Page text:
• Ability to discover Availability Groups
      • Detailed knowledge of AlwaysOn tasks
      • Performance counter collections for AlwaysOn
      • Policy-Based Management integration, yes, integration – it’ll pull your PBM policies right into SCOM and alert on failures
      • Enhanced mirroring support – discovers and diagrams
      • 20 new rules for replication
      • Support for mount points (another “hooray/finally!”)
  • At the “AlwaysOn: Active Secondaries” Microsoft Session:
    • You can offload backups to any replica so as to not impact production. The LSN is communicated back to the primary which then notifies all replicas so that all log backups in all replicas form a single log chain.
    • If that sounds like a nightmare for a restore, remember the Database Recovery Advisor mentioned previously and restore is simple!
    • Differential backups are not supported on secondaries.
    • Only “Copy Only” full backup is supported on secondaries.
    • Advisable to store backups centrally (so you can just point the Database Recovery Advisor to a single location to create the restore plan).
    • Declarative policy to determine where backups occur automatically. This is advisory only, not enforced. Implement via a system function which returns a Boolean indicating if this is the preferred backup location.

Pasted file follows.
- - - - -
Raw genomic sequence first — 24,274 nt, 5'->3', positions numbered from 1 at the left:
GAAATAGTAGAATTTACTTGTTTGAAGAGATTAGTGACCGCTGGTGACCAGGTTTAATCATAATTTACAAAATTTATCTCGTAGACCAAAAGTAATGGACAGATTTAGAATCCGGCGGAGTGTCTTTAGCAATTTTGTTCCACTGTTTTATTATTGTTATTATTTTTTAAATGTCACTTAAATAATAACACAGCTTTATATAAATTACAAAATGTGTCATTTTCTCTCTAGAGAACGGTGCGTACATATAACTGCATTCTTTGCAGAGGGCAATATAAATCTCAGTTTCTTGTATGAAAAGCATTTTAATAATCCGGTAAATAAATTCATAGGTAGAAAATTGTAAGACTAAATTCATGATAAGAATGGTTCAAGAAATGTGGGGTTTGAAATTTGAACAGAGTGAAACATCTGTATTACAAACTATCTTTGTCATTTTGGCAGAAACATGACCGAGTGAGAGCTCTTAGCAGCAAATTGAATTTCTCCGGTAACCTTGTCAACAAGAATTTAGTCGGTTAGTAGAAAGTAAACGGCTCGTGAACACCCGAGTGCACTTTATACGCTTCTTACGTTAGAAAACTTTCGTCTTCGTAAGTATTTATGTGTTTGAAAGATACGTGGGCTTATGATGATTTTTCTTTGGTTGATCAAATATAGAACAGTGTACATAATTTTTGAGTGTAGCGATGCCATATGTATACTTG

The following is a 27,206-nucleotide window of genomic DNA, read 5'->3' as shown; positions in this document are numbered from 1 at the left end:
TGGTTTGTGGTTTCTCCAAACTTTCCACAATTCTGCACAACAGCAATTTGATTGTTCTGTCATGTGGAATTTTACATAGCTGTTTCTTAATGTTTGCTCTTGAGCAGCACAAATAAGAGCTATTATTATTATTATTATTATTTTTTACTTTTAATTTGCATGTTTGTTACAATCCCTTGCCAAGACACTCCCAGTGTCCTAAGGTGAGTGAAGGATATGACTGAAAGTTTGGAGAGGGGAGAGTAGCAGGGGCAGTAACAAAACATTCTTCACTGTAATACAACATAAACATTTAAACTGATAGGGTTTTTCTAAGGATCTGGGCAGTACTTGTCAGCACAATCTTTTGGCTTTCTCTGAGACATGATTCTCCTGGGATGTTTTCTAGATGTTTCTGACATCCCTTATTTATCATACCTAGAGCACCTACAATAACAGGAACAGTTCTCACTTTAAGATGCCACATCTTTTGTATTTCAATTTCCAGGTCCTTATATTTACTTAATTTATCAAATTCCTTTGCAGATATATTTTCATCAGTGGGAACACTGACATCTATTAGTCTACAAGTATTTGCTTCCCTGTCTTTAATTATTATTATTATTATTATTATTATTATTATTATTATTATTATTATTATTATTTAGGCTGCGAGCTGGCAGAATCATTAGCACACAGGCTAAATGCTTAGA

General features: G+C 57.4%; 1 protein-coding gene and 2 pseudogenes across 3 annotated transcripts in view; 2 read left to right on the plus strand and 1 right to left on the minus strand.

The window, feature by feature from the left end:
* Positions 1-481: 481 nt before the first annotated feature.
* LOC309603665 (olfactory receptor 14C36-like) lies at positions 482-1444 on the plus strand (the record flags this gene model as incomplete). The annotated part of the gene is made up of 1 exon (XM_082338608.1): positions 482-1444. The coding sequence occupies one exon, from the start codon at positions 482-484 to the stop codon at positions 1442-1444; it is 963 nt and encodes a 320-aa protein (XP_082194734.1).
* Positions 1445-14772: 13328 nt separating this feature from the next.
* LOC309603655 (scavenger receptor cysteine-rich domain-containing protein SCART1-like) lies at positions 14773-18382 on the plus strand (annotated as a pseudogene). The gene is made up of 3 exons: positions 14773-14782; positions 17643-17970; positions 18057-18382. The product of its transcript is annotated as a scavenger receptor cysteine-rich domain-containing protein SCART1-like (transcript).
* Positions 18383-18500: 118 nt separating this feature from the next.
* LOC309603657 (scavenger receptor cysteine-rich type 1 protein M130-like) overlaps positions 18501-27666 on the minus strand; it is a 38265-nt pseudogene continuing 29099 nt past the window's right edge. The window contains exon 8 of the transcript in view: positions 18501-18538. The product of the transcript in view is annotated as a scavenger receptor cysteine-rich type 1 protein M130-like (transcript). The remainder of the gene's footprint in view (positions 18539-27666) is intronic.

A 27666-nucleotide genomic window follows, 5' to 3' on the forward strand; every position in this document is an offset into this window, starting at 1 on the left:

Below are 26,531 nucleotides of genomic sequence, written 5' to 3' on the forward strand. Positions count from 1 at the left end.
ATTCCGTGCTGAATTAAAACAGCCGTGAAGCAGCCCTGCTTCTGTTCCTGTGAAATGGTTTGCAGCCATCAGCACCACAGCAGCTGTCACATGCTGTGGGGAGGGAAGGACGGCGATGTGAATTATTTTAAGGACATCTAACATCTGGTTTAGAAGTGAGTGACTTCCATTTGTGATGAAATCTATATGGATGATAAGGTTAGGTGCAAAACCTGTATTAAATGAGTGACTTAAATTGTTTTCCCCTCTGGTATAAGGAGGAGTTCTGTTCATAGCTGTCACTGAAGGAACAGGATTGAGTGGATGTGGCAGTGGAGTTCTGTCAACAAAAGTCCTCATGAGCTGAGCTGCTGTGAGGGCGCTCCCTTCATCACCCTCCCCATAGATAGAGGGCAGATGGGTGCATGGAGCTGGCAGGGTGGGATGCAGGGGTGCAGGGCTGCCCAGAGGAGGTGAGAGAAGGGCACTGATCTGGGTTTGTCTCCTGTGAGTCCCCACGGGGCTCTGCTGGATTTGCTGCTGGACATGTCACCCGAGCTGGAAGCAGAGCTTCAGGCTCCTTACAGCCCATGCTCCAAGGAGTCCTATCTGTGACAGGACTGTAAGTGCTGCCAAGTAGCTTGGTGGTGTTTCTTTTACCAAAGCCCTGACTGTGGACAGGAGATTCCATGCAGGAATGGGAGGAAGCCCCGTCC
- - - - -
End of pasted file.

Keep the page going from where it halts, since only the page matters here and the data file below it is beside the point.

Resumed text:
• And, of course, probably the number one reason for multiple secondaries (besides general DBA paranoia) is to offload reporting workloads without having to use database snapshots.
  • In MVP Tim Ford’s “Periodic Table of DMOs” session:
    • Using the format of the Periodic Table of the Elements from general science, Tim gives us a creative way to organize all the DMOs (Dynamic Management Objects – views and functions) now available to DBAs for troubleshooting and general understanding of what is happening within a database engine instance. I might actually use this to remember when and what to use.
  • SQL Server guru Paul Randal (blog) busted more DBA Myths in a spotlight session. As usual, not all myths were blatantly true or false, there were a few “it depends”! This session lasted until 6:30pm and I think most would have stayed until 9:30pm to listen to Paul’s in-depth, but humorous explanations about why these myths were true/false or especially “it depends”.  
  • Allan Hirt, Clustering MVP, demonstrated “Denali on Windows Server Core”:
    • Currently Denali is only supported on W2K8R2 SP1, no Windows 8 support announced yet (as of October 14, 2011).
    • You’ll need to add .NET and Allan will post on his blog how to do this effectively
    • You’ll need to add PowerShell 2.0. See KB976736 and use option 2!
    • If installing a Windows Cluster, then all nodes must be Server Core or all must allow GUI.
  • Microsoft Senior Program Manager for the Database Engine Security features, Il-Sung Lee, presented “What’s New in Security for SQL Server Code Name Denali”:
    • Windows groups can now have a default schema. The first group with the lowest principal id will be chosen if a user belongs to more than one group.
    • User-defined schema roles
    • All SKUs will now have the ability to specify server audits; database audits still require Enterprise Edition or higher.